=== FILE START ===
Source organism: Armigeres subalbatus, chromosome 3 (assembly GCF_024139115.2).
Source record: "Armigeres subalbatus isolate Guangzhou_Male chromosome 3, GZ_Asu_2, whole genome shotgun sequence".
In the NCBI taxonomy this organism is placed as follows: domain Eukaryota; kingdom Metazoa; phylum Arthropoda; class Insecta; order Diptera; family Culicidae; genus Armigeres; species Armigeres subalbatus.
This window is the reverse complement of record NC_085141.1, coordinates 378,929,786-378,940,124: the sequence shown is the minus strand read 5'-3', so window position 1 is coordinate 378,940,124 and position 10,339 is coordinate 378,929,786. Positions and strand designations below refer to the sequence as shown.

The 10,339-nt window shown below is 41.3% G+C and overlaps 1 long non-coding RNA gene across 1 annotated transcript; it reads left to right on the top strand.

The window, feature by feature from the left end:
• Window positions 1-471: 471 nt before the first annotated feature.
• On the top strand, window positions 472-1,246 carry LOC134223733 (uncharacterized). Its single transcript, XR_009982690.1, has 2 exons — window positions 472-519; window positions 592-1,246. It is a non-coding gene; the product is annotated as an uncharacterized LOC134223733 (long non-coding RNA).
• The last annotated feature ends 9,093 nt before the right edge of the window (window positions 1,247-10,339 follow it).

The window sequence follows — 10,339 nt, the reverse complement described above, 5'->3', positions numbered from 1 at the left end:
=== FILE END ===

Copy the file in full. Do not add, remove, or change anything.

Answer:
Source organism: Armigeres subalbatus, chromosome 3 (assembly GCF_024139115.2).
Source record: "Armigeres subalbatus isolate Guangzhou_Male chromosome 3, GZ_Asu_2, whole genome shotgun sequence".
In the NCBI taxonomy this organism is placed as follows: domain Eukaryota; kingdom Metazoa; phylum Arthropoda; class Insecta; order Diptera; family Culicidae; genus Armigeres; species Armigeres subalbatus.
This window is the reverse complement of record NC_085141.1, coordinates 378,929,786-378,940,124: the sequence shown is the minus strand read 5'-3', so window position 1 is coordinate 378,940,124 and position 10,339 is coordinate 378,929,786. Positions and strand designations below refer to the sequence as shown.

The 10,339-nt window shown below is 41.3% G+C and overlaps 1 long non-coding RNA gene across 1 annotated transcript; it reads left to right on the top strand.

The window, feature by feature from the left end:
• Window positions 1-471: 471 nt before the first annotated feature.
• On the top strand, window positions 472-1,246 carry LOC134223733 (uncharacterized). Its single transcript, XR_009982690.1, has 2 exons — window positions 472-519; window positions 592-1,246. It is a non-coding gene; the product is annotated as an uncharacterized LOC134223733 (long non-coding RNA).
• The last annotated feature ends 9,093 nt before the right edge of the window (window positions 1,247-10,339 follow it).

The window sequence follows — 10,339 nt, the reverse complement described above, 5'->3', positions numbered from 1 at the left end: